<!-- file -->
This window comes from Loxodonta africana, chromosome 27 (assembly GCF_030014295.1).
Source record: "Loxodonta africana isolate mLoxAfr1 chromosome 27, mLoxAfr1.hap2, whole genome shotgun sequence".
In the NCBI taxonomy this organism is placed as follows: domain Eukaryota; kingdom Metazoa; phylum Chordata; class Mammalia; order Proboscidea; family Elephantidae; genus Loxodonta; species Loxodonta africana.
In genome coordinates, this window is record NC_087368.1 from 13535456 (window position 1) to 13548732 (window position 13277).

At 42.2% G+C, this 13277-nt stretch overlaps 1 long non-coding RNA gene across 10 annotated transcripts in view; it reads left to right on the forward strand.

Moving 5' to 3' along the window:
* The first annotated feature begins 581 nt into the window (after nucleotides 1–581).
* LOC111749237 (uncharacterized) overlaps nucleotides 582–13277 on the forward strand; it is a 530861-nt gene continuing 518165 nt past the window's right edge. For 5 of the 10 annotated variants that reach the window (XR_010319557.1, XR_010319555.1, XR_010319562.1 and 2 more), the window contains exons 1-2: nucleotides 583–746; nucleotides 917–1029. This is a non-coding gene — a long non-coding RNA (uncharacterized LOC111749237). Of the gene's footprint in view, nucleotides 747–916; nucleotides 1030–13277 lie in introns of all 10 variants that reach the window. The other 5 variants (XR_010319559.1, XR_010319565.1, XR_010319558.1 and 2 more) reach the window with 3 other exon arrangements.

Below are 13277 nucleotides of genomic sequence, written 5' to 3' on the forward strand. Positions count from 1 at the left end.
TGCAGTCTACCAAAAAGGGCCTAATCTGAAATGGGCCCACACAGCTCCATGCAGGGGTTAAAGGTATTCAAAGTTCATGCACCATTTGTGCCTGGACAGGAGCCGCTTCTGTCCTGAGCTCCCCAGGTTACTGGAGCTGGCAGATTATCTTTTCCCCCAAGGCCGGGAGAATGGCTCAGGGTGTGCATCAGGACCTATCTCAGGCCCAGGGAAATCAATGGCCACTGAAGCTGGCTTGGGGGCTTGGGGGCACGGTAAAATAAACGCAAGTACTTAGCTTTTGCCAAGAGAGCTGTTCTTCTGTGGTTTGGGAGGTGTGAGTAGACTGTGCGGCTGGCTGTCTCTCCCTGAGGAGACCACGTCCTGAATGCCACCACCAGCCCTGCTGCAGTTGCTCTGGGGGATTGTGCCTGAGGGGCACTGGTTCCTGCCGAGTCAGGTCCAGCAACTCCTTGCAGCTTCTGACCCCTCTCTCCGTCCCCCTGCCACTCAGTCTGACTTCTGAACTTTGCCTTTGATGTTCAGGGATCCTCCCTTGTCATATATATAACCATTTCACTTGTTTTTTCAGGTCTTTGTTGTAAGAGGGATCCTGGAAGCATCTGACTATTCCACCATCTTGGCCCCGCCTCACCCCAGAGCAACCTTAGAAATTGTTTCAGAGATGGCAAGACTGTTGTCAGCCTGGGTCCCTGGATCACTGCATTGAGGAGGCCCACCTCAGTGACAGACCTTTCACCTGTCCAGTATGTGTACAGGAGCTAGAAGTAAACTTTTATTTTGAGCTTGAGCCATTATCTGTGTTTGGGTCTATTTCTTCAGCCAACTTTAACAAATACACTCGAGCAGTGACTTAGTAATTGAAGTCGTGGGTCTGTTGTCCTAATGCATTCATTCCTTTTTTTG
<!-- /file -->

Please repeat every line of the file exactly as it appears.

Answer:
This window comes from Loxodonta africana, chromosome 27 (assembly GCF_030014295.1).
Source record: "Loxodonta africana isolate mLoxAfr1 chromosome 27, mLoxAfr1.hap2, whole genome shotgun sequence".
In the NCBI taxonomy this organism is placed as follows: domain Eukaryota; kingdom Metazoa; phylum Chordata; class Mammalia; order Proboscidea; family Elephantidae; genus Loxodonta; species Loxodonta africana.
In genome coordinates, this window is record NC_087368.1 from 13535456 (window position 1) to 13548732 (window position 13277).

At 42.2% G+C, this 13277-nt stretch overlaps 1 long non-coding RNA gene across 10 annotated transcripts in view; it reads left to right on the forward strand.

Moving 5' to 3' along the window:
* The first annotated feature begins 581 nt into the window (after nucleotides 1–581).
* LOC111749237 (uncharacterized) overlaps nucleotides 582–13277 on the forward strand; it is a 530861-nt gene continuing 518165 nt past the window's right edge. For 5 of the 10 annotated variants that reach the window (XR_010319557.1, XR_010319555.1, XR_010319562.1 and 2 more), the window contains exons 1-2: nucleotides 583–746; nucleotides 917–1029. This is a non-coding gene — a long non-coding RNA (uncharacterized LOC111749237). Of the gene's footprint in view, nucleotides 747–916; nucleotides 1030–13277 lie in introns of all 10 variants that reach the window. The other 5 variants (XR_010319559.1, XR_010319565.1, XR_010319558.1 and 2 more) reach the window with 3 other exon arrangements.

Below are 13277 nucleotides of genomic sequence, written 5' to 3' on the forward strand. Positions count from 1 at the left end.
TGCAGTCTACCAAAAAGGGCCTAATCTGAAATGGGCCCACACAGCTCCATGCAGGGGTTAAAGGTATTCAAAGTTCATGCACCATTTGTGCCTGGACAGGAGCCGCTTCTGTCCTGAGCTCCCCAGGTTACTGGAGCTGGCAGATTATCTTTTCCCCCAAGGCCGGGAGAATGGCTCAGGGTGTGCATCAGGACCTATCTCAGGCCCAGGGAAATCAATGGCCACTGAAGCTGGCTTGGGGGCTTGGGGGCACGGTAAAATAAACGCAAGTACTTAGCTTTTGCCAAGAGAGCTGTTCTTCTGTGGTTTGGGAGGTGTGAGTAGACTGTGCGGCTGGCTGTCTCTCCCTGAGGAGACCACGTCCTGAATGCCACCACCAGCCCTGCTGCAGTTGCTCTGGGGGATTGTGCCTGAGGGGCACTGGTTCCTGCCGAGTCAGGTCCAGCAACTCCTTGCAGCTTCTGACCCCTCTCTCCGTCCCCCTGCCACTCAGTCTGACTTCTGAACTTTGCCTTTGATGTTCAGGGATCCTCCCTTGTCATATATATAACCATTTCACTTGTTTTTTCAGGTCTTTGTTGTAAGAGGGATCCTGGAAGCATCTGACTATTCCACCATCTTGGCCCCGCCTCACCCCAGAGCAACCTTAGAAATTGTTTCAGAGATGGCAAGACTGTTGTCAGCCTGGGTCCCTGGATCACTGCATTGAGGAGGCCCACCTCAGTGACAGACCTTTCACCTGTCCAGTATGTGTACAGGAGCTAGAAGTAAACTTTTATTTTGAGCTTGAGCCATTATCTGTGTTTGGGTCTATTTCTTCAGCCAACTTTAACAAATACACTCGAGCAGTGACTTAGTAATTGAAGTCGTGGGTCTGTTGTCCTAATGCATTCATTCCTTTTTTTG